Should teach His brethren and inspire
          To suffer and to die.

     Praise to the Holiest in the height,
          And in the depth be praise:
     In all His words most wonderful,
          Most sure in all His ways!


Thy judgement now is near, for we are come
Into the veilèd presence of our God.

I hear the voices that I left on earth.

It is the voice of friends around thy bed,
Who say the 'Subvenite' with the priest.
Hither the echoes come; before the Throne
Stands the great Angel of the Agony,
The same who strengthened Him, what time He knelt
Lone in the garden shade, bedewed with blood.
That Angel best can plead with Him for all
Tormented souls, the dying and the dead.

Angel of the Agony
Jesu! by that shuddering dread which fell on Thee;
Jesu! by that cold dismay which sickened Thee;
Jesu! by that pang of heart which thrilled in Thee;
Jesu! by that mount of sins which crippled Thee;
Jesu! by that sense of guilt which stifled Thee;
Jesu! by that innocence which girdled Thee;
Jesu! by that sanctity which reigned in Thee;
Jesu! by that Godhead which was one with Thee;
Jesu! spare these souls which are so dear to Thee;
Souls, who in prison, calm and patient, wait for Thee;
Hasten, Lord, their hour, and bid them come to Thee,
To that glorious Home, where they shall ever gaze on Thee.

I go before my Judge …

Voices on Earth
Be merciful, be gracious; spare him, Lord.
Be merciful, be gracious; Lord, deliver him.

                                       … Praise to His Name!
     ·     ·     ·     ·     ·     ·     ·     ·     ·     ·     ·     ·    
O happy, suffering soul! for it is safe,
Consumed, yet quickened, by the glance of God.
Alleluia! Praise to His Name!

Take me away, and in the lowest deep
          There let me be,
And there in hope the lone night-watches keep,
          Told out for me.
There, motionless and happy in my pain,
          Lone, not forlorn, -
There will I sing my sad perpetual strain,
          Until the morn,
There will I sing, and soothe my stricken breast,
          Which ne'er can cease
To throb, and pine, and languish, till possest
          Of its Sole Peace.
There will I sing my absent Lord and Love: -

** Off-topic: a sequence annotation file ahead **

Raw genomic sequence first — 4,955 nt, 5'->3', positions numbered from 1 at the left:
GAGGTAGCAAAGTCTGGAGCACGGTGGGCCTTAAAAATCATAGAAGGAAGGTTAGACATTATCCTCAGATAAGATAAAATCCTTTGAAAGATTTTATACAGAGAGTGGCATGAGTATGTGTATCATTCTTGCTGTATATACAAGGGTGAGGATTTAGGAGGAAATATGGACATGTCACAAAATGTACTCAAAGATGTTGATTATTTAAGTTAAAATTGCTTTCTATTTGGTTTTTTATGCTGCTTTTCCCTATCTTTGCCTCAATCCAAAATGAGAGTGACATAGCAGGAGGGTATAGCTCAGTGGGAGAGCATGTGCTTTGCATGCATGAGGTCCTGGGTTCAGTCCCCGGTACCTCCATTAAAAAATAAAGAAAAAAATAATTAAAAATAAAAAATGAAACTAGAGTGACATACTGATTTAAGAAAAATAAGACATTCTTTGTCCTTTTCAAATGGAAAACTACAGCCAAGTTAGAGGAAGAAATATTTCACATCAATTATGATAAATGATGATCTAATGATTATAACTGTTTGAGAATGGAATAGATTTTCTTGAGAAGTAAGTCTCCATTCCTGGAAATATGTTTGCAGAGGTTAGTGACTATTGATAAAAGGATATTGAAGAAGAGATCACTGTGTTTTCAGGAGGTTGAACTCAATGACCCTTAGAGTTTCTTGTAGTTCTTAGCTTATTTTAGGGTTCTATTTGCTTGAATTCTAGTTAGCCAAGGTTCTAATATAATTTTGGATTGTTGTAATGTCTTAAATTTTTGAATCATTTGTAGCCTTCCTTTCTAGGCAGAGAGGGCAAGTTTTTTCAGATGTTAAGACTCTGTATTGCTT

Take me away,
That sooner I may rise, and go above,
And see Him in the truth of everlasting day.

Souls in Purgatory
Lord, Thou hast been our refuge: in every generation;
Before the hills were born, and the world was:
     from age to age Thou art God.
     ·     ·     ·     ·     ·     ·     ·     ·     ·     ·     ·     ·    

Softly and gently, dearly-ransomed soul,
     In my most loving arms I now enfold thee,
And o'er the penal waters, as they roll,
     I poise thee, and I lower thee, and hold thee.
     ·     ·     ·     ·     ·     ·     ·     ·     ·     ·     ·     ·    
And carefully I dip thee in the lake,
     And thou, without a sob or a resistance,
Dost through the flood thy rapid passage take,
     Sinking deep, deeper, into the dim distance.

Angels to whom the willing task is given,
     Shall tend, and nurse, and lull thee, as thou liest:
And Masses on the earth, and prayers in heaven,
     Shall aid thee at the Throne of the Most Highest.

Farewell, but not for ever! Brother dear,
     Be brave and patient on thy bed of sorrow;
Swiftly shall pass thy night of trial here,
     And I will come and wake thee on the morrow.

Lord, Thou hast been our refuge in every generation.
Come back, O Lord! how long: and be entreated for Thy servants.
Bring us not, Lord, very low: for thou hast said,
          Come back again, ye sons of Adam.

Choir of Angelicals
Praise to the Holiest, etc. Amen.

(From the Novello edition of The Dream of Gerontius)